20 January 2013

The earlier Warsaw Ghetto uprising

Earlier, that is, than the one you're thinking of.

I came across this item via normblog, the blog of Norman Geras, retired Professor of Political Philosophy at Manchester University (UK) and author of, inter alia, 'The Contract of Mutual Indifference' (about the mutual indifference of German Jews and German non-Jews). In it, he links to the Jerusalem Post and an item by Robert Rozett, in which the latter tells the story of the January 1943 Warsaw Ghetto revolt.

What happened was that a small group from Hashomer Hatzair, led by Mordecai Anielewicz, resisted the Nazis entering the Ghetto to carry out an "Aktion" to take away 8,000 of the inhabitants. Although nearly all of the group were killed (except for Anielewicz), the Germans left virtually empty-handed.

When they re-entered the Ghetto a few days later, others (this time from the Bund) resisted, and they left, having rounded up far fewer they intended. Eventually, the Nazis left the Ghetto alone until April, when the final battle occurred, with the results we all know.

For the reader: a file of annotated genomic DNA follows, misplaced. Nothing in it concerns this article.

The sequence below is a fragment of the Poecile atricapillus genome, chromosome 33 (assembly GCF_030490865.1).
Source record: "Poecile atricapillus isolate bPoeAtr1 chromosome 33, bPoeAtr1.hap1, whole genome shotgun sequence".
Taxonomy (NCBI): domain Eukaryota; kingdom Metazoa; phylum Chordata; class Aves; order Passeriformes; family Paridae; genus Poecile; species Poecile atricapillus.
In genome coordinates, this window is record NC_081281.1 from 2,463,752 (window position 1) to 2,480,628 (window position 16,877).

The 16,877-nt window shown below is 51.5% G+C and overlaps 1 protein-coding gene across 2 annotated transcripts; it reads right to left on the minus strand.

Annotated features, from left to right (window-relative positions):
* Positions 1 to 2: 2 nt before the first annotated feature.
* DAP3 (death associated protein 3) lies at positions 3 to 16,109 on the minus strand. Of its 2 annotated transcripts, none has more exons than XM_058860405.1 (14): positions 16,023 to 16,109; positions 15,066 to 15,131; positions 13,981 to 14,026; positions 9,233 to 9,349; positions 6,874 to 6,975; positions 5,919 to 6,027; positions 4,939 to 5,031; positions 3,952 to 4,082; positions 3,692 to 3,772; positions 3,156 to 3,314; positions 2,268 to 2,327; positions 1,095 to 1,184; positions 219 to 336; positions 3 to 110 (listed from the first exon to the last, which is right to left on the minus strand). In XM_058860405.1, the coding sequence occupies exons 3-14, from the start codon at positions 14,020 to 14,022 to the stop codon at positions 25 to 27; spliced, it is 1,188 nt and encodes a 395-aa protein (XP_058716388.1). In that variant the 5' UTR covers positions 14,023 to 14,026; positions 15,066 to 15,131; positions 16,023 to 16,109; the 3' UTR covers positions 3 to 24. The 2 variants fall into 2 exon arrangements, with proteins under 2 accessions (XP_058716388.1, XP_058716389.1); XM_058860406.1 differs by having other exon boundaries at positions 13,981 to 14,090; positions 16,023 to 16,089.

Both Geras and Rozett note that the armed resistance didn't affect the outcome of the Nazis intentions in any material way, but they did take some of the bastards with them, and, even though the inhabitants knew that they were doomed anyway, they still determined to resist from then on. It's suggested that the mere act of actively resisting enabled some of the Ghetto inhabitants to survive the Holocaust (as, for example, did Anielewicz, to become one of the founders of The `ghetto Fighters Museum, near Haifa).

This is hardly a heart-warming story (the ultimate tragedy was essentially pre-ordained), but, given the history of our people, it is heartening. This close to Holocaust Memorial Day, I make no apologies for posting it.

By: Brian Goldfarb